Fall is a Great Time to Garden

leaf lettuce

leaf lettuce

Many gardeners become a little depressed when late summer and early fall arrive. They’ve often harvested the last of their fruits and vegetables out of the garden by then. Perhaps they have never had the chance to plant fruits and vegetables yet. Often, they are thinking that they will just have to wait for next spring before they can garden anymore. The fact is that fall is a wonderful time to garden. There is little need to wait until next spring.



Advantages of fall gardening

In the early spring, even when the air temperature warms up enough to plant, the ground may be too cold to grow anything. If seeds are planted before the ground has warmed up enough, they can sit in the ground until they eventually rot, because nature has a way of telling many seeds that they shouldn’t grow yet. For those that do grow, the growth process can be very slow and when the soil does worm up, the plants can take quite a bit of time to recover. Some plants might even be stunted in response to cold ground temperatures. However, when planting in the fall, the ground is already warm. This means that the seeds often germinate faster and more easily. The plants also tend to grow faster and stronger.

An early frost can wipe out seedlings of even cold loving crops. In the fall, there is almost no chance of a frost while the seedlings are small. Additionally, worms and helpful insects, both of which are helpful to the plants, aren’t abundant or are absent in the early spring. By late summer and early fall, the worms and beneficial insects are often found in large numbers. In late summer and early fall, there even tends to be more days of sunshine early in the plant’s life, so they can grow stronger. Basically, all they need is plenty of water.

What can you grow in fall?

The answer to this question is that you can grow nearly anything in the fall that you could grow in the spring, even in the north. The exceptions would include those fruits and vegetables that require a long period of growth. Truth is, there aren’t all that many that do. Naturally, you wouldn’t expect to grow watermelons or corn from seed in a late garden because both can take three to four months to mature enough to be harvested. However, there are many plants that could be ready for harvest by October if they were planted in August. Tomatoes and peppers may also not have the time to produce fruit and it is almost assured that eggplants wouldn’t have time unless they were planted as relatively large plants, in which case they can thrive. Zucchini can have time to produce, however, because this squash is relatively fast growing and requires warm days to set fruit. By planting them in late summer or early fall, you are giving them great conditions for growing even faster than normal.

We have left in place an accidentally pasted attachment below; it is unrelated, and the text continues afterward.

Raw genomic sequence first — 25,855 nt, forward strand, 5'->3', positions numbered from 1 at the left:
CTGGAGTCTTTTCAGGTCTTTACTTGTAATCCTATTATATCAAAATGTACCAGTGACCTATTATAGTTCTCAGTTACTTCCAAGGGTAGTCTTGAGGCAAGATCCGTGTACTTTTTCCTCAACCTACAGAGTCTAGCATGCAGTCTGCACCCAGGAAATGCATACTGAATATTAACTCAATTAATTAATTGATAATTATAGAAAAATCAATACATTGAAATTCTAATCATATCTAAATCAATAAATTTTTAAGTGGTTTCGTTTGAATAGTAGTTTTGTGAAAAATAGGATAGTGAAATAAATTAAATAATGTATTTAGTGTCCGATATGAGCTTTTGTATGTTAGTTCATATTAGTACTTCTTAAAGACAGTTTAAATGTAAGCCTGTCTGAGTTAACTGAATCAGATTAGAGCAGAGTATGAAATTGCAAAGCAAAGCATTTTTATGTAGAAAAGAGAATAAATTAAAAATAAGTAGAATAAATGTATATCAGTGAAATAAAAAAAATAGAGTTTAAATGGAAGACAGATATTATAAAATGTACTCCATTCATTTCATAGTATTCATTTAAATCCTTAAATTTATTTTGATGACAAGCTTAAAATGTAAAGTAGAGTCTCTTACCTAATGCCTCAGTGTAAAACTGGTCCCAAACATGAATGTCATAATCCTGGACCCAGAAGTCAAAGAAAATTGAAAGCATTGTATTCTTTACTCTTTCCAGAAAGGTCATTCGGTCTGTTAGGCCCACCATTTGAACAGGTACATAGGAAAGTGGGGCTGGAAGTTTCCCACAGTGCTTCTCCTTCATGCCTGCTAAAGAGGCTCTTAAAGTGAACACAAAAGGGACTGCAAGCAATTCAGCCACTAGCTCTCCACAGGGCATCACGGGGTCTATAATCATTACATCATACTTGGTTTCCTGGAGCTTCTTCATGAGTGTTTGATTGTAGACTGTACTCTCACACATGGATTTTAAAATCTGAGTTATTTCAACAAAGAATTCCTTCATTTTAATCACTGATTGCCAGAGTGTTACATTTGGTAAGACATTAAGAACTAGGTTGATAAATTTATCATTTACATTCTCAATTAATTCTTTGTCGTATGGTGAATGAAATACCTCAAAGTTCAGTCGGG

Some examples of great vegetables to plant in the fall include: Lettuce, especially leaf lettuce, chard, beets, radishes, turnips, spinach, peas, kale, kohlrabi, cauliflower and broccoli. If these are planted in August, it usually isn’t very long before the nights are cool, though the days may be warm to hot. This is ideal for the vegetables just mentioned because that is actually the conditions they prefer. Some of them struggle when the weather is very hot and doesn’t cool down. Better still, though, these plants have time to become established before the nights cool off consistently, so there is less of a chance for crop failures.